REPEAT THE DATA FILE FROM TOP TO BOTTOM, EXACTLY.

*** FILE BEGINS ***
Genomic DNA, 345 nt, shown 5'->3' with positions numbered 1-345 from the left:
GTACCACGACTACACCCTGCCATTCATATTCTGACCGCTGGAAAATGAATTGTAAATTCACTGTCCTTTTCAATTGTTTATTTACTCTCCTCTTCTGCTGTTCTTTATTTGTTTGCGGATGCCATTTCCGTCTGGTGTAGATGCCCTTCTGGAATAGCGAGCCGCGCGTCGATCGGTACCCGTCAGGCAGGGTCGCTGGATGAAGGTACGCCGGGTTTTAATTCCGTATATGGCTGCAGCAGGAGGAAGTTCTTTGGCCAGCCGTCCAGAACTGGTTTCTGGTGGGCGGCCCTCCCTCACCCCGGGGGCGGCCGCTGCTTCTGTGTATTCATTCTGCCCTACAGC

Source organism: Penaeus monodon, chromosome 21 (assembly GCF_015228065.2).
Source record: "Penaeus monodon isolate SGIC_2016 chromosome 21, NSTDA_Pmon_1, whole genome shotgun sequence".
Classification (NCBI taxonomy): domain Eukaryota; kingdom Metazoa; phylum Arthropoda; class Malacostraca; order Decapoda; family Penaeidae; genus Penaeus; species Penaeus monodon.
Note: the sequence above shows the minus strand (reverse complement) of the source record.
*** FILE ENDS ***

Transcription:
Genomic DNA, 345 nt, shown 5'->3' with positions numbered 1-345 from the left:
GTACCACGACTACACCCTGCCATTCATATTCTGACCGCTGGAAAATGAATTGTAAATTCACTGTCCTTTTCAATTGTTTATTTACTCTCCTCTTCTGCTGTTCTTTATTTGTTTGCGGATGCCATTTCCGTCTGGTGTAGATGCCCTTCTGGAATAGCGAGCCGCGCGTCGATCGGTACCCGTCAGGCAGGGTCGCTGGATGAAGGTACGCCGGGTTTTAATTCCGTATATGGCTGCAGCAGGAGGAAGTTCTTTGGCCAGCCGTCCAGAACTGGTTTCTGGTGGGCGGCCCTCCCTCACCCCGGGGGCGGCCGCTGCTTCTGTGTATTCATTCTGCCCTACAGC

Source organism: Penaeus monodon, chromosome 21 (assembly GCF_015228065.2).
Source record: "Penaeus monodon isolate SGIC_2016 chromosome 21, NSTDA_Pmon_1, whole genome shotgun sequence".
Classification (NCBI taxonomy): domain Eukaryota; kingdom Metazoa; phylum Arthropoda; class Malacostraca; order Decapoda; family Penaeidae; genus Penaeus; species Penaeus monodon.
Note: the sequence above shows the minus strand (reverse complement) of the source record.